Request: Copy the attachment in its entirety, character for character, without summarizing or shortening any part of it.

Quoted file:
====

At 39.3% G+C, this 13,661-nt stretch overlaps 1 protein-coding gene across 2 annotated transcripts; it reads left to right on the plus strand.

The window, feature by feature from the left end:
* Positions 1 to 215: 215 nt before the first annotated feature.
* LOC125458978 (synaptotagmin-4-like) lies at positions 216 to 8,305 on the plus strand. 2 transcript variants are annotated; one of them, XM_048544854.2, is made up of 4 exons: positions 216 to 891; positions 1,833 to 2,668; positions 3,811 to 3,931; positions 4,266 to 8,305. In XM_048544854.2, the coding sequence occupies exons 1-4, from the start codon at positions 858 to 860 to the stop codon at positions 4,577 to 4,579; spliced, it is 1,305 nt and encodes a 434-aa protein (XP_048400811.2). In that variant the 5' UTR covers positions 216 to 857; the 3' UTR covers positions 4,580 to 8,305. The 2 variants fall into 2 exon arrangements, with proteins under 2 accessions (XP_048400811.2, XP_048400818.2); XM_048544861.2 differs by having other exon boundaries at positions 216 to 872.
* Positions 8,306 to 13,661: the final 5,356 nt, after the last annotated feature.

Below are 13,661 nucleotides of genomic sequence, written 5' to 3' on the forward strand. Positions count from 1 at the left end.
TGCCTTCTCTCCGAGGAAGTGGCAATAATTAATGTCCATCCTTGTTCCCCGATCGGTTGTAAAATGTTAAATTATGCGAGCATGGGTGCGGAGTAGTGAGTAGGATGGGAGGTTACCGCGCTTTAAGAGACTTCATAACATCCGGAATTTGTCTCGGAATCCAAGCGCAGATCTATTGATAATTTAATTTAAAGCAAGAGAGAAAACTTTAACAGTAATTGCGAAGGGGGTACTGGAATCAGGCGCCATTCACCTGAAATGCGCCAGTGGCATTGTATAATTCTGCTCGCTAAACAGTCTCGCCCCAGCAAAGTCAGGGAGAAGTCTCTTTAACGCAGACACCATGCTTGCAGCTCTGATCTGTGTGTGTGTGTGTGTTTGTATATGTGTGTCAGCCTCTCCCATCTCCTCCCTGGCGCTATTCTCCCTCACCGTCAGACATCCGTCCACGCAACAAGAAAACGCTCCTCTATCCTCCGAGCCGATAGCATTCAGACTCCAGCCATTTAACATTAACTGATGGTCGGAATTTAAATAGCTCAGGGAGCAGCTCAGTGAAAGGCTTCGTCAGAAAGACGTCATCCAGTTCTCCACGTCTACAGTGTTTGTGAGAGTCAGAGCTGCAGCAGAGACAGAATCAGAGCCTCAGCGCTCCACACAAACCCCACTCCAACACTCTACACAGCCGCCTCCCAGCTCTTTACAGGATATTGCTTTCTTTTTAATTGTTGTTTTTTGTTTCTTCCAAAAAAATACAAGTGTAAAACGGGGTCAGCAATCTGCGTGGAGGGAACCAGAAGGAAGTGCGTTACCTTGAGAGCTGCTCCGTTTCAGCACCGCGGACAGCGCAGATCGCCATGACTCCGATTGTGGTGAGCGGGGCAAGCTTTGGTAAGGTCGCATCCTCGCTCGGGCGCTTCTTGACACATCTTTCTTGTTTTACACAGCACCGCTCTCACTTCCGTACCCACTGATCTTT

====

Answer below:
At 39.3% G+C, this 13,661-nt stretch overlaps 1 protein-coding gene across 2 annotated transcripts; it reads left to right on the plus strand.

The window, feature by feature from the left end:
* Positions 1 to 215: 215 nt before the first annotated feature.
* LOC125458978 (synaptotagmin-4-like) lies at positions 216 to 8,305 on the plus strand. 2 transcript variants are annotated; one of them, XM_048544854.2, is made up of 4 exons: positions 216 to 891; positions 1,833 to 2,668; positions 3,811 to 3,931; positions 4,266 to 8,305. In XM_048544854.2, the coding sequence occupies exons 1-4, from the start codon at positions 858 to 860 to the stop codon at positions 4,577 to 4,579; spliced, it is 1,305 nt and encodes a 434-aa protein (XP_048400811.2). In that variant the 5' UTR covers positions 216 to 857; the 3' UTR covers positions 4,580 to 8,305. The 2 variants fall into 2 exon arrangements, with proteins under 2 accessions (XP_048400811.2, XP_048400818.2); XM_048544861.2 differs by having other exon boundaries at positions 216 to 872.
* Positions 8,306 to 13,661: the final 5,356 nt, after the last annotated feature.

Below are 13,661 nucleotides of genomic sequence, written 5' to 3' on the forward strand. Positions count from 1 at the left end.
TGCCTTCTCTCCGAGGAAGTGGCAATAATTAATGTCCATCCTTGTTCCCCGATCGGTTGTAAAATGTTAAATTATGCGAGCATGGGTGCGGAGTAGTGAGTAGGATGGGAGGTTACCGCGCTTTAAGAGACTTCATAACATCCGGAATTTGTCTCGGAATCCAAGCGCAGATCTATTGATAATTTAATTTAAAGCAAGAGAGAAAACTTTAACAGTAATTGCGAAGGGGGTACTGGAATCAGGCGCCATTCACCTGAAATGCGCCAGTGGCATTGTATAATTCTGCTCGCTAAACAGTCTCGCCCCAGCAAAGTCAGGGAGAAGTCTCTTTAACGCAGACACCATGCTTGCAGCTCTGATCTGTGTGTGTGTGTGTGTTTGTATATGTGTGTCAGCCTCTCCCATCTCCTCCCTGGCGCTATTCTCCCTCACCGTCAGACATCCGTCCACGCAACAAGAAAACGCTCCTCTATCCTCCGAGCCGATAGCATTCAGACTCCAGCCATTTAACATTAACTGATGGTCGGAATTTAAATAGCTCAGGGAGCAGCTCAGTGAAAGGCTTCGTCAGAAAGACGTCATCCAGTTCTCCACGTCTACAGTGTTTGTGAGAGTCAGAGCTGCAGCAGAGACAGAATCAGAGCCTCAGCGCTCCACACAAACCCCACTCCAACACTCTACACAGCCGCCTCCCAGCTCTTTACAGGATATTGCTTTCTTTTTAATTGTTGTTTTTTGTTTCTTCCAAAAAAATACAAGTGTAAAACGGGGTCAGCAATCTGCGTGGAGGGAACCAGAAGGAAGTGCGTTACCTTGAGAGCTGCTCCGTTTCAGCACCGCGGACAGCGCAGATCGCCATGACTCCGATTGTGGTGAGCGGGGCAAGCTTTGGTAAGGTCGCATCCTCGCTCGGGCGCTTCTTGACACATCTTTCTTGTTTTACACAGCACCGCTCTCACTTCCGTACCCACTGATCTTT